Tidelands Health OB/GYN scores spot in Athletics Hall of Fame

Health

Tidelands Health OB/GYN scores spot in Athletics Hall of Fame

Health Tidelands Health OB/GYN Dr. Monica Selander speaks after becoming one of the first Caribou High School in Maine after becoming one of the first members of the school's new Athletics Hall of Fame.

Tidelands Health OB/GYN Dr. Monica Selander speaks after becoming one of the first inductees into Caribou High School's new Athletics Hall of Fame.

At first glance, you might figure that Dr. Monica Selander was a basketball player.
At 6’, the OB/GYN at Tidelands Health Women’s Center stands out. Check her stats from her basketball days at Caribou High School in Maine, and those stand out, too.
In fact, they are so impressive, they helped her score a spot in the high school’s first class of inductees into its new Athletics Hall of Fame.
Earlier this summer, Dr. Selander joined an elite list of 15 individuals and the 1969 boys’ basketball team to become the first inductees into the special club. She was one of the youngest inductees, who were selected from the school’s history dating back to the Class of 1940.
“I was just really excited and definitely flattered and humbled to be chosen,” said Dr. Selander, a member of the class of 2005. “It was pretty special to be chosen in the first class.”

Impressive athletics resume

As a Caribou Viking, Dr. Selander racked up an impressive athletics resume. While she dominated in basketball, she also played soccer and set records in track and field.
With an excellent long-range jump shot, she is one of only two females at Caribou High School to score 1,000 points during her high school basketball career. Among her many basketball accolades: Big East Conference player of the year, member of the All-State first team and the McDonald’s Senior All-Star Team.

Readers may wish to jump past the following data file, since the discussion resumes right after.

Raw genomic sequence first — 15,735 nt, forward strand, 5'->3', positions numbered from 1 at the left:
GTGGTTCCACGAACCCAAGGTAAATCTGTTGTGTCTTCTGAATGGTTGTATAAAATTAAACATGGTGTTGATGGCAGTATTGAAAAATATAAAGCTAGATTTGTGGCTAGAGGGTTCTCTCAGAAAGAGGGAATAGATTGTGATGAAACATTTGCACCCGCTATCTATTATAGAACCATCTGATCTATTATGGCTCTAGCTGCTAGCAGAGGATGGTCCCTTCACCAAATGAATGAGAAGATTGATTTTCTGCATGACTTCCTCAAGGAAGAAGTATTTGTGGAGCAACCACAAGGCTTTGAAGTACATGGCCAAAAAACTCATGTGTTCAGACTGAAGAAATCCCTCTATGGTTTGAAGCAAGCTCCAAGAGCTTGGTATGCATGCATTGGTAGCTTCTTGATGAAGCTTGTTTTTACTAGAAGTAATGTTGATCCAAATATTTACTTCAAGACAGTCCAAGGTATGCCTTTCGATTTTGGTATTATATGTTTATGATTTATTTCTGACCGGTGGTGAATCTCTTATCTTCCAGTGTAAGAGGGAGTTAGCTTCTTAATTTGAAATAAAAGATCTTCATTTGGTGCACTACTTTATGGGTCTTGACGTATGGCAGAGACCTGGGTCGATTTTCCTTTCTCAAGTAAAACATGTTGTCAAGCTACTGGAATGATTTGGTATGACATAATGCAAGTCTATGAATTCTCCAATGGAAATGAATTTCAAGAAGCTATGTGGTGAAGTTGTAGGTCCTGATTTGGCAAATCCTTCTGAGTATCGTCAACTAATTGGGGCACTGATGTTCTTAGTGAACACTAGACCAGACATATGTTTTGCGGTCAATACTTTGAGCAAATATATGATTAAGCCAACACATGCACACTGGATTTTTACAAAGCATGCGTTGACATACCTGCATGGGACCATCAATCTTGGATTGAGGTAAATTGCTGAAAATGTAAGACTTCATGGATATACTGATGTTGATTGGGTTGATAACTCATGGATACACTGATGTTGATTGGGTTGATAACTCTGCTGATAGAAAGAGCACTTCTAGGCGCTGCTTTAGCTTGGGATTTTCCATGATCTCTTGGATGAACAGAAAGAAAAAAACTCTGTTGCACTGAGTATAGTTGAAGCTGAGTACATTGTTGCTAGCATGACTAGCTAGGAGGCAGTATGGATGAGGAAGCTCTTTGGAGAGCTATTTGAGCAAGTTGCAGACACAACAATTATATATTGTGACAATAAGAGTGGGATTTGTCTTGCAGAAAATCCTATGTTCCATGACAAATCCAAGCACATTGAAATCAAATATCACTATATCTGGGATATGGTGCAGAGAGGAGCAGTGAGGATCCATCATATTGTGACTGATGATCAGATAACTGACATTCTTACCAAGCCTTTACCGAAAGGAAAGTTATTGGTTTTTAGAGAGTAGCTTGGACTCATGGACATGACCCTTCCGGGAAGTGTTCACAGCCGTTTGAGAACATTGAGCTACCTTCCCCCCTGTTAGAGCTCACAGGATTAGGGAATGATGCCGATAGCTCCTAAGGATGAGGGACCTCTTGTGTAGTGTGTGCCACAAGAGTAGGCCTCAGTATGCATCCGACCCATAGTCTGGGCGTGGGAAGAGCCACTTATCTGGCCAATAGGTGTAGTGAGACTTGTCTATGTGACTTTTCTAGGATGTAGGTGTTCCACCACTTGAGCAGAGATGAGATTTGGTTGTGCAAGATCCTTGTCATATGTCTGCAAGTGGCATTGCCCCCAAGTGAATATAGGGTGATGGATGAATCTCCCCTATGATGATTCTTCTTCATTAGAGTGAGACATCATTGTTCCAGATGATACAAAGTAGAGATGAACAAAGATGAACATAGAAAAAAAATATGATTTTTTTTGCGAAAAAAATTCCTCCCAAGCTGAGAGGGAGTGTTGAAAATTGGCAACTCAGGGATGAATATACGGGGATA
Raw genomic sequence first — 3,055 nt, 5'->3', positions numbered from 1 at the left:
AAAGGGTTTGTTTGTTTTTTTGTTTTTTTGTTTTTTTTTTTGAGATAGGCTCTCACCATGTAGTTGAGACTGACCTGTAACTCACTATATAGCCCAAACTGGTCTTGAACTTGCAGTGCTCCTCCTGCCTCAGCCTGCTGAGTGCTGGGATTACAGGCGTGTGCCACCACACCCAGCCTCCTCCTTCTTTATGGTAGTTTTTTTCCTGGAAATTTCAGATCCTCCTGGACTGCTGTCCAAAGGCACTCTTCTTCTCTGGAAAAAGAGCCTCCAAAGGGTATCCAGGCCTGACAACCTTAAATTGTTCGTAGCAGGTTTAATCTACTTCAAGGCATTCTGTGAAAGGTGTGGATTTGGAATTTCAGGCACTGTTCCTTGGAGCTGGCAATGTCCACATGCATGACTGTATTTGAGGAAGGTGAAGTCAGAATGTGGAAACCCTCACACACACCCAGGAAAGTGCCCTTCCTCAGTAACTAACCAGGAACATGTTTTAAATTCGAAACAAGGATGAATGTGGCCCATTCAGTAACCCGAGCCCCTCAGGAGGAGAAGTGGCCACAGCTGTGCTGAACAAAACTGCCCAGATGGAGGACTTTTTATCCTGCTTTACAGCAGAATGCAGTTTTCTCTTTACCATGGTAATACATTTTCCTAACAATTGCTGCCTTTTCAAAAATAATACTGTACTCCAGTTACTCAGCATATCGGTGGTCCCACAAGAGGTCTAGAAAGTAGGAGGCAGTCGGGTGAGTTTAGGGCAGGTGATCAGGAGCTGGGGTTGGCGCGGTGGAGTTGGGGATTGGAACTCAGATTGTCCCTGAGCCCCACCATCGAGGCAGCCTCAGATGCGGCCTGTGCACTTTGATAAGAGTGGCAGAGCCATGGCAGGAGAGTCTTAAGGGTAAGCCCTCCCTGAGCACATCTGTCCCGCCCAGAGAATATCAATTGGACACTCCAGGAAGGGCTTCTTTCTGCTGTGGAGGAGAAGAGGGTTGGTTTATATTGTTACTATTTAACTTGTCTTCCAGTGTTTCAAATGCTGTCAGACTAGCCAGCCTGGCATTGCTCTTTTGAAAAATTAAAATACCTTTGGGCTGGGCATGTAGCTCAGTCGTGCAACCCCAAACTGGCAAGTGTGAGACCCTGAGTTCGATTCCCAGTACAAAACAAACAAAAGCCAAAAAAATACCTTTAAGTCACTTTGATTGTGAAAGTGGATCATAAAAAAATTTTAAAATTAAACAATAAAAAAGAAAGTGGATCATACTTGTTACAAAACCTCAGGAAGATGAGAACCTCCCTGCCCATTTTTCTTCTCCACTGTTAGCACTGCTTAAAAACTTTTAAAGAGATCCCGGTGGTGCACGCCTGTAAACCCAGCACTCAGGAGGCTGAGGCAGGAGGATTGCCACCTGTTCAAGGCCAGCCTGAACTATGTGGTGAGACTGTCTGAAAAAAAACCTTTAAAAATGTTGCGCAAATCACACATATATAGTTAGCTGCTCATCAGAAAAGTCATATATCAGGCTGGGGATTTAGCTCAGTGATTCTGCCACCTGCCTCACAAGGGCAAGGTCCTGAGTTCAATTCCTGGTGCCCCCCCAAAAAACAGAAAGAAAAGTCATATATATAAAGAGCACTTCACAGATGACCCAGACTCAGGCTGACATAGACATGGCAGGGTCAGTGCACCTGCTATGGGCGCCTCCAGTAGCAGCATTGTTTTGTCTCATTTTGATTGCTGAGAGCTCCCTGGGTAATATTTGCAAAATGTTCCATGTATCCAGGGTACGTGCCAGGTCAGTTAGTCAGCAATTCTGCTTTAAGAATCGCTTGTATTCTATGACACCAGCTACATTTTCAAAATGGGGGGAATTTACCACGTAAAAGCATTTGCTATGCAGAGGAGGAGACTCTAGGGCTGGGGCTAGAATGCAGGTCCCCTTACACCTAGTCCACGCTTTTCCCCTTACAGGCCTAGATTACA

She was equally intimidating in other sports, setting school records in the high jump (5’2”), javelin (112’7”) and discus (110’7”) and was a state champion in all three of those as well.
“Monica Selander was one of the most skilled athletes ever to compete at Caribou High School,” the school said in her induction. “Monica had the drive and determination to develop her talents to become a dominant force on the basketball court.”
She continued to excel on the court at Norwich University in Vermont – where she was named GNAC Rookie of the Year and helped lead the team to the NCAA tournament – until she suffered a career-ending back injury.

Lifelong skills

While she hasn’t donned a jersey or stepped on a court in years, Dr. Selander uses the life skills she developed as a team player nearly every day as a physician. The work ethic, leadership abilities and team mindset all have been vital in her success as an OB/GYN.
“Playing sports helped me develop life skills that made it possible for me to do what I wanted to do professionally,” Dr. Selander said. “It was so much easier for me because of sports.”
For example, her “team” mindset was critical during her residency, “spending long hours together, using teamwork to take care of our patients and develop our skills together to become independent physicians.”
Her athletics background also helped her be more “coachable” and able to accept feedback during her residency. She gained valuable experience as a leader of a team and, in the most competitive games, she learned how to stay calm and perform even under great pressure.
“I can directly identify ways that participation in sports helped me achieve my goals and dreams,” Dr. Selander said.

An enjoyable return home

She traveled back to her hometown in Maine for the induction ceremony in June, even garnering a funny shout-out from a former high school wrestler who chose that sport after Dr. Selander dominantly blocked his shot on the basketball court.
“It was a really nice time reminiscing,” she said.

Today, Dr. Selander doesn’t have much time for sports as she juggles her demanding career and growing family. She’s married to Dr. Earl Han, a Tidelands Health orthopedic surgeon, and they are raising three daughters, Nora, 4; Luna, 3, and Ayla, 3 months.
But the lessons remain.
“My sports career was much more to me than a fun time had in high school and college,” she said. “My experience in training for basketball, track and soccer translated into life skills that were vital in becoming successful in my career.”

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